Next Election Could Be Influenced by AI, Disinformation: Australian Senate Inquiry

Australian authorities were concerned that information generated by AI could affect the outcome of the upcoming election.
Next Election Could Be Influenced by AI, Disinformation: Australian Senate Inquiry
Residents cast their vote at the Australian general elections in Sydney, Australia, on May 21, 2022. (Saeed Khan/AFP via Getty Images)
Alfred Bui

Australian voters are being subject to disinformation and increasing AI’s (artificial intelligence) influence on election matters, a Senate inquiry has been told.

During a recent Senate hearing, representatives from the Australian Media Literacy Alliance (AMLA) pointed out that there had been reports about concerns that deep fakes might play a role in the upcoming election.

Deep fakes are artificial images or videos (generated by AI or software) of a person in which their face or body has been digitally manipulated to appear as somebody else.

They can be used by malicious actors to spread false information or cause harm to individuals.

Nevertheless, authorities have not been able to tackle the rise of those materials.

“The Australian Electoral Commission’s (AEC) warning that there’s no legal way of stopping deep fakes of candidates highlights risks from generative AI tools, turbocharging myths and disinformation, and changing the media ecosystem with impact across all our democratic activities,” AMLA chair Anita Planchon said.

Ms. Planchon’s concern was echoed by AEC representatives who said misinformation and disinformation were rising in Australia.

“We are seeing an increase over the last few years of conspiracy theories,” Electoral Commissioner Tom Rogers said.

“Some of them you could probably understand. Some of them are absolutely mad. Things like the AEC using Dominion voting machines … the World Economic Forum is running our elections, and we’re tools of the U.N.”

Amid the rising risks, Ms. Planchon said there was an urgent need to improve the media literacy of all Australians.

“Citizens need to be capable of identifying, using, and creating credible and trustworthy information, and critically reflecting on the media they engage with,” she said.

Low Media Literacy

Ms. Planchon said a 2021 AMLA survey showed that slightly over half of Australians (56 percent) were confident that they could find the information they needed online.

However, only 39 percent of adult Australians were capable of checking if the information they found online was true.

In addition, three in 10 adults said they had received some form of media literacy support in their lifetime.

AMLA member Patricia Hepworth said people with low income levels, lower levels of education, who live in regional and remote areas, and live with a disability were substantially among those having low media literacy.

The same situation was true for older Australians, she added.

“Australians over the age of 75, for example, have some of the lowest levels of media literacy,” Ms. Hepworth said.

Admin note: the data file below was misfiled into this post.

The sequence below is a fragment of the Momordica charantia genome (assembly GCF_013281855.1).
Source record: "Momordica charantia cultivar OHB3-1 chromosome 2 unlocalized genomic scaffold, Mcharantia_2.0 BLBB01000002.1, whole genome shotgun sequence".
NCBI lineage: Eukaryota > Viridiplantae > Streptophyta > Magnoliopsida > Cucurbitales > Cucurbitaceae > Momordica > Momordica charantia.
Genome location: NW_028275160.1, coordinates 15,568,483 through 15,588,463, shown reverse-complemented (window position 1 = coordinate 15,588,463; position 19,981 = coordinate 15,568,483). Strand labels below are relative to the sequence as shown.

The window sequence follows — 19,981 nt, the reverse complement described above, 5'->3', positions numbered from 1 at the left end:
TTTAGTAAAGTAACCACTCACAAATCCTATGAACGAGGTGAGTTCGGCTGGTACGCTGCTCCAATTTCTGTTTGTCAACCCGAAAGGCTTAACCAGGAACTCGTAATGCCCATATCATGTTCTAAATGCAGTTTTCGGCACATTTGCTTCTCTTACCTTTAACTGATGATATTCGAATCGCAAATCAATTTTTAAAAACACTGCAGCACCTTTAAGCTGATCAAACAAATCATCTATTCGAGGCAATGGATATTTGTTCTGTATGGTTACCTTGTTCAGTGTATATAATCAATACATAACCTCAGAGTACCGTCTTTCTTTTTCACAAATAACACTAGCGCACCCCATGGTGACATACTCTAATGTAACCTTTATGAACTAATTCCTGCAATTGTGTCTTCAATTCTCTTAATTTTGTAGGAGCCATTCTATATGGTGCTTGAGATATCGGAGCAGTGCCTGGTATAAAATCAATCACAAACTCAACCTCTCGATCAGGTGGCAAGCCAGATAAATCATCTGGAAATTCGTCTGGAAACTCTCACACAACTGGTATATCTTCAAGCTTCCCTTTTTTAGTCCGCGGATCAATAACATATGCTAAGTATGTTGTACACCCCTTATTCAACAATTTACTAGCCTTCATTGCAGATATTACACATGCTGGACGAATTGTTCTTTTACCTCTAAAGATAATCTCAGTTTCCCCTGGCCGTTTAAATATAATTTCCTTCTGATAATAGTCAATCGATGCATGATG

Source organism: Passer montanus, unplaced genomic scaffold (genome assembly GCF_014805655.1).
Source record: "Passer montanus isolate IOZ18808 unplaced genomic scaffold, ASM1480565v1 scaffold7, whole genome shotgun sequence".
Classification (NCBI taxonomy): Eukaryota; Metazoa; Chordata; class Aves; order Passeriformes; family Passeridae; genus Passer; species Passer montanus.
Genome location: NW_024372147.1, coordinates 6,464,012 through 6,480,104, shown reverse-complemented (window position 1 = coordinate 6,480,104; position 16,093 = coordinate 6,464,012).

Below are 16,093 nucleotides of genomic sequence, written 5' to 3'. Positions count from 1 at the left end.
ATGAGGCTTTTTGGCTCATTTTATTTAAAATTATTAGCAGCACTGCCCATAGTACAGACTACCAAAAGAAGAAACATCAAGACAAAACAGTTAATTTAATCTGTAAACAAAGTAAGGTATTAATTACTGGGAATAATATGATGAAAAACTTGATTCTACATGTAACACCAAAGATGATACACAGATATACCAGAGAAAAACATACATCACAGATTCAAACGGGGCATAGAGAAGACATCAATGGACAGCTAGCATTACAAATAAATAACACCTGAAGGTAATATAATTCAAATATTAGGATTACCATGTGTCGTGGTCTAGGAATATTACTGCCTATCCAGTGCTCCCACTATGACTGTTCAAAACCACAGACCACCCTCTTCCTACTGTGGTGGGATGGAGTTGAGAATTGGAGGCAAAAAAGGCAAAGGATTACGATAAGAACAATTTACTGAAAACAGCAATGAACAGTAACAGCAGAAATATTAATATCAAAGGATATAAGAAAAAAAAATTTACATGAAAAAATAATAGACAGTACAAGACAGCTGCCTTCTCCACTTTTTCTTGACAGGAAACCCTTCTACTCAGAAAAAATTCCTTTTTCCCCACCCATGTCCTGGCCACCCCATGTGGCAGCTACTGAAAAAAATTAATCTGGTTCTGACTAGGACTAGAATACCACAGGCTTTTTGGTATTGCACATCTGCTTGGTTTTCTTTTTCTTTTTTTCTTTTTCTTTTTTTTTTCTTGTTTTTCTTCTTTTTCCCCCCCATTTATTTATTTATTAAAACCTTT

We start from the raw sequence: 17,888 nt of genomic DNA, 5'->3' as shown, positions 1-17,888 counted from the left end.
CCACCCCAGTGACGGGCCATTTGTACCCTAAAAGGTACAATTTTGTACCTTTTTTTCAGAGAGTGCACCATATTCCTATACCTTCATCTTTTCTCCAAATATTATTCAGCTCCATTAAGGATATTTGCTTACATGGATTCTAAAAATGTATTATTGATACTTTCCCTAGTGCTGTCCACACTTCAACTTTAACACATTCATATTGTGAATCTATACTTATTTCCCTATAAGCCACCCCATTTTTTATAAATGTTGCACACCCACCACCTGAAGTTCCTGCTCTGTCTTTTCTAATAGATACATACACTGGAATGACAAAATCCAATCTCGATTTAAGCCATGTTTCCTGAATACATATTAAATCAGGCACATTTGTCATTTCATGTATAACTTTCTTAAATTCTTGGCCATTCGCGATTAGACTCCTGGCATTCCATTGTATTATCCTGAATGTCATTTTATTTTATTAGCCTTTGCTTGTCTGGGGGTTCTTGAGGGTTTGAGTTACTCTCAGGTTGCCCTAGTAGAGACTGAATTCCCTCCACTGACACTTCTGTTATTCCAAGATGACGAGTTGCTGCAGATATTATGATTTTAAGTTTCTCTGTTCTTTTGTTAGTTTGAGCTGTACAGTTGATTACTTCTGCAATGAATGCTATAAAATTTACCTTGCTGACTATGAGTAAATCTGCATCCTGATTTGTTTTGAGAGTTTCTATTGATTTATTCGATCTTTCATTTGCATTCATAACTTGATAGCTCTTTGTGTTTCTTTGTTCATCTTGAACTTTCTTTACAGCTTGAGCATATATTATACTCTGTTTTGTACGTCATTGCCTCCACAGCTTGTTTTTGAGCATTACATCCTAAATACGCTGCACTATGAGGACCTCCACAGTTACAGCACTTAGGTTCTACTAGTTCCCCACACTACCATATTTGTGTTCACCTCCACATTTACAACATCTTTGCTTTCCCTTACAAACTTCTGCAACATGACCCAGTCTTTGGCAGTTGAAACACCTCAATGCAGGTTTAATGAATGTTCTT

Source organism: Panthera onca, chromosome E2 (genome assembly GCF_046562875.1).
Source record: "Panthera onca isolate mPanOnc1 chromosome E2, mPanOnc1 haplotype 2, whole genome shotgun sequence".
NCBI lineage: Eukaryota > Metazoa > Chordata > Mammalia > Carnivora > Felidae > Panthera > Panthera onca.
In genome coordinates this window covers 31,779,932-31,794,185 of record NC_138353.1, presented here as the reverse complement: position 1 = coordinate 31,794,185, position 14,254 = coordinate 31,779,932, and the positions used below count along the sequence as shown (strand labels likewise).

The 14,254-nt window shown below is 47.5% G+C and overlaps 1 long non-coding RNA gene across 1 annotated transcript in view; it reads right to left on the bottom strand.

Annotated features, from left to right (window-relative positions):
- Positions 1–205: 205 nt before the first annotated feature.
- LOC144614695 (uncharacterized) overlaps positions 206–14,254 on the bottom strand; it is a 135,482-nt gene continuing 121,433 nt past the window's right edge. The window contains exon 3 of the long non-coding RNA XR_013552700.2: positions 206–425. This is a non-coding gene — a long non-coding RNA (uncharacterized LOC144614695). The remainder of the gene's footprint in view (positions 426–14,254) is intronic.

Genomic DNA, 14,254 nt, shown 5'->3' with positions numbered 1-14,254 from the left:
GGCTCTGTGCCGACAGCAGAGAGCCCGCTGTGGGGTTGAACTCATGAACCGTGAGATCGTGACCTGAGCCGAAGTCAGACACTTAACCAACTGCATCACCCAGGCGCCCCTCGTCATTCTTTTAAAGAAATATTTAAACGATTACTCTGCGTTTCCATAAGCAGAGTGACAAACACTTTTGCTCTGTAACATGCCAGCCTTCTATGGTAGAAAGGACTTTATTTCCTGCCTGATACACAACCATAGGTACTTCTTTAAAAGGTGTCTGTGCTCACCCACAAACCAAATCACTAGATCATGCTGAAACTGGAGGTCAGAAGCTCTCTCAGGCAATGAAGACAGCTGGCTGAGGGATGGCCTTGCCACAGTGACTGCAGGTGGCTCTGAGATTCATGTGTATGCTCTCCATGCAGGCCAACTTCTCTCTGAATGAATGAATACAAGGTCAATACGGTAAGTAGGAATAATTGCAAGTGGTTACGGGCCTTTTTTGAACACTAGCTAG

Ms. Planchon noted that Australians’ low level of media literacy would continue if there were no ongoing lifelong civics education for citizens, posing risks to society.

“Many Australians will have low or false or misinformed understandings of government systems and policies with the potential to become disengaged, manipulated, and distrustful of institutions,” she said.

A polling agent issues ballot papers to a voter at a polling station in Sydney, Australia, on May 21, 2022. (Saeed Khan/AFP via Getty Images)
A polling agent issues ballot papers to a voter at a polling station in Sydney, Australia, on May 21, 2022. (Saeed Khan/AFP via Getty Images)

Voting Issues

Apart from the issue of low media literacy, government agencies were also concerned about the high informal voting rate and low voting participation within a portion of the population.

According to Mr. Rogers, the seats where the informality rates were highest in the last couple of elections tended to be in culturally diverse areas.

The electoral commissioner said AEC’s research showed that informality was driven by factors such as English as a second language, the number of candidates on the ballot paper, and the difference in the voting systems between state and federal elections.

Another AEC representative said Australia’s complicated voting system also contributed to informal voting among citizens.

“It’s easy for us to lose sight of the fact that we’ve actually got one of the most complicated voting systems in the world,” he said.

“Differentiating the House of Representatives and the Senate adds another layer of complication.”

Currently, Australia employs the preferential voting system for the federal election, which differs significantly from the first-past-the-post (simple majority) system used in the United States, the UK, and Canada.

Furthermore, there are different steps and requirements for electing an MP and a senator, which confuses some voters.

Alfred Bui is an Australian reporter based in Melbourne and focuses on local and business news. He is a former small business owner and has two master’s degrees in business and business law. Contact him at [email protected].